I abandoned any fantasy of skiing Peak Number 7 today, I was gasping for each breath and the sun just felt too good, and the thought of moving from my perch was worse than the thought of abandoning a big run. That said, quitting almost made me cry (seriously). It’s doubtful the snow will last long enough for another try this year as the snow gods have not cooperated and the coverage is now in total regress. Today I had no spirit to continue another mile up the ridge. I felt like crap but the sun felt good on my face, so I pulled the plug on going farther. I sat in the sun, worked on my tan, listening to those damn coyotes fighting for food, hoping they wouldn’t come this way.

As the coyotes quieted and moved away, I clicked in and skied down my old favorite run, The Rectangle, but the skiing sucked. Hard, icy, semi-supportable; with just a dusting of new snow from the weekend. A big disappointment.

Unless the weather makes a huge about-face, I doubt B-ridge will be ski-able again this winter.

The 'rocky switchback' of the North Canyon trail, 1/4 mile below (west) of Rudy's Flat. In late December there was three feet of snow here and I spooked, or they spooked me, two moose bedded down in this spot.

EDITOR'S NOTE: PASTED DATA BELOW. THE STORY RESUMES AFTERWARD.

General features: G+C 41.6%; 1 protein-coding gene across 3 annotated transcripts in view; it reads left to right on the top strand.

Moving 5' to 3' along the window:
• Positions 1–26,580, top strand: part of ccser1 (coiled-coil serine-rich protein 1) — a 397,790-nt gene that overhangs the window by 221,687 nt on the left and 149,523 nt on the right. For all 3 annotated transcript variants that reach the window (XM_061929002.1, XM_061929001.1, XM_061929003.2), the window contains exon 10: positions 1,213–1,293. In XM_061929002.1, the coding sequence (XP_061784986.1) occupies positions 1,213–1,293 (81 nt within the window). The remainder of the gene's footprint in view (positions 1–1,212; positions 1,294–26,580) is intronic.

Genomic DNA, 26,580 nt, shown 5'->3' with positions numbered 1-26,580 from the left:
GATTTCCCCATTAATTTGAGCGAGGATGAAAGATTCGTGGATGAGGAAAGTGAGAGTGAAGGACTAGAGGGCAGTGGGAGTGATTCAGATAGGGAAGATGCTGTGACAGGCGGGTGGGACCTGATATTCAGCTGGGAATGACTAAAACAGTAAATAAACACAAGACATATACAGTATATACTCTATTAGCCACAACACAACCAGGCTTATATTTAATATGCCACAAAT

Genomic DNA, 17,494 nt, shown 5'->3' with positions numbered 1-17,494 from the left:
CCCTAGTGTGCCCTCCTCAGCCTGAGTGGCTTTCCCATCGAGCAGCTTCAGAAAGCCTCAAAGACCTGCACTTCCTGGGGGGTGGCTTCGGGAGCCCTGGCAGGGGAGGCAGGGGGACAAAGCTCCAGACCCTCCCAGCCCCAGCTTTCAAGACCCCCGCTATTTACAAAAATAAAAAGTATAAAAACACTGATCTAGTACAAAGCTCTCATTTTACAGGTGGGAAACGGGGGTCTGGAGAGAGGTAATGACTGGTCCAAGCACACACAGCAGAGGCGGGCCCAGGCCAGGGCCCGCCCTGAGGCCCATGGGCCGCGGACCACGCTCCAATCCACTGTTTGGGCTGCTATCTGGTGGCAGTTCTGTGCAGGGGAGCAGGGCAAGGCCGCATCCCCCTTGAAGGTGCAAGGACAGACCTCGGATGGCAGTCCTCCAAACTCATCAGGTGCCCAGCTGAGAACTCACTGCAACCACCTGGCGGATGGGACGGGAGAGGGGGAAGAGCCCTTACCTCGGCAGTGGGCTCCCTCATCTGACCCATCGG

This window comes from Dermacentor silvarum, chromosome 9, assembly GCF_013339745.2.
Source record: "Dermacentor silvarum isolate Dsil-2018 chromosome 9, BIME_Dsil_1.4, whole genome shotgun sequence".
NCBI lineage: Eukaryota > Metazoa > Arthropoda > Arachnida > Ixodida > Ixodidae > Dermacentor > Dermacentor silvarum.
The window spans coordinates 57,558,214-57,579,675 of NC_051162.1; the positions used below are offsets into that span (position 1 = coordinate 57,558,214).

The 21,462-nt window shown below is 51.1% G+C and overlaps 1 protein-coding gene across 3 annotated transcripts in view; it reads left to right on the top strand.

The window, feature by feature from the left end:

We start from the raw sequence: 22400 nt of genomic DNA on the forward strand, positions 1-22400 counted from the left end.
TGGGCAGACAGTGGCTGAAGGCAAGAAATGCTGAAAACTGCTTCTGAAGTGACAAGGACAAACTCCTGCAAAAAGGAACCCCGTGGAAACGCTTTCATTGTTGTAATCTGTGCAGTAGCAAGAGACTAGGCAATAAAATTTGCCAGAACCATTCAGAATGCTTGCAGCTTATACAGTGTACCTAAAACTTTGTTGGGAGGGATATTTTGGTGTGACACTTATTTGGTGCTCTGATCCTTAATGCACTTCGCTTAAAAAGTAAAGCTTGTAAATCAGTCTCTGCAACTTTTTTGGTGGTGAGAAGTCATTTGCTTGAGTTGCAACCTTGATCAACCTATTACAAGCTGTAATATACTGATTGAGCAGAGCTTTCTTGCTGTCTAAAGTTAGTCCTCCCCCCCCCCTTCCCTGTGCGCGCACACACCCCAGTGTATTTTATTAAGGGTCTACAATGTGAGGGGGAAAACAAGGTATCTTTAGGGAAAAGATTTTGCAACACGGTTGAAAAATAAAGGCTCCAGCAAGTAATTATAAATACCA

Rudy's Flat, re-emerging after an all-to-short winter. The deepest it got here this winter was 39 inches. As you can see the snow is going fast. In the shady spots it's now 15-20 inches deep . . . 

. . . but on the summer trail from Rudy's to the ridge it is bare about 50% of the way, mainly in the forest.  

The snow is still sort of deep (25 inches) on the head wall above Rudy's Flat. Normally it's too early for ski crampons (February), but a necessity today with the hard, crusty snow.

Always interesting, the signs of wildlife everywhere. 

Bountiful Ridge is not in the same league as the NW Couloir of the Pfieiferhorn or the Dresden Face (Hogum Fork), but the slope angles off Bountiful Ridge are still respectable. A 40-degree slope is a prime avalanche angle.  On average, the angle of Bountiful Ridge is not so steep, in the mid 30s, but still slide-able.